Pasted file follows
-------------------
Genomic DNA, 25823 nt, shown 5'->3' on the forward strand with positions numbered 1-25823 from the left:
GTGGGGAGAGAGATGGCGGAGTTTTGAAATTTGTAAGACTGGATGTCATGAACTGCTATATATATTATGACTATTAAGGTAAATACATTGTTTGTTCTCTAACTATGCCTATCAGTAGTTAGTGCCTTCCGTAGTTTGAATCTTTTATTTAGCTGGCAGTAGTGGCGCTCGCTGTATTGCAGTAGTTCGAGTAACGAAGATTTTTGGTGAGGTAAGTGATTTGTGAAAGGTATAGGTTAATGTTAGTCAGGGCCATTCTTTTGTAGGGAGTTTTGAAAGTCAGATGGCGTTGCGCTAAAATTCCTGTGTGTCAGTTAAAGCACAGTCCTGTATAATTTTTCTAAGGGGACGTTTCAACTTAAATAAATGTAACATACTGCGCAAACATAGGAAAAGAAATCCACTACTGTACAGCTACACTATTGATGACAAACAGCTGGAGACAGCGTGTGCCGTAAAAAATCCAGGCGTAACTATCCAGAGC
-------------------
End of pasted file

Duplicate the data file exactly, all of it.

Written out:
Genomic DNA, 25823 nt, shown 5'->3' on the forward strand with positions numbered 1-25823 from the left:
GTGGGGAGAGAGATGGCGGAGTTTTGAAATTTGTAAGACTGGATGTCATGAACTGCTATATATATTATGACTATTAAGGTAAATACATTGTTTGTTCTCTAACTATGCCTATCAGTAGTTAGTGCCTTCCGTAGTTTGAATCTTTTATTTAGCTGGCAGTAGTGGCGCTCGCTGTATTGCAGTAGTTCGAGTAACGAAGATTTTTGGTGAGGTAAGTGATTTGTGAAAGGTATAGGTTAATGTTAGTCAGGGCCATTCTTTTGTAGGGAGTTTTGAAAGTCAGATGGCGTTGCGCTAAAATTCCTGTGTGTCAGTTAAAGCACAGTCCTGTATAATTTTTCTAAGGGGACGTTTCAACTTAAATAAATGTAACATACTGCGCAAACATAGGAAAAGAAATCCACTACTGTACAGCTACACTATTGATGACAAACAGCTGGAGACAGCGTGTGCCGTAAAAAATCCAGGCGTAACTATCCAGAGC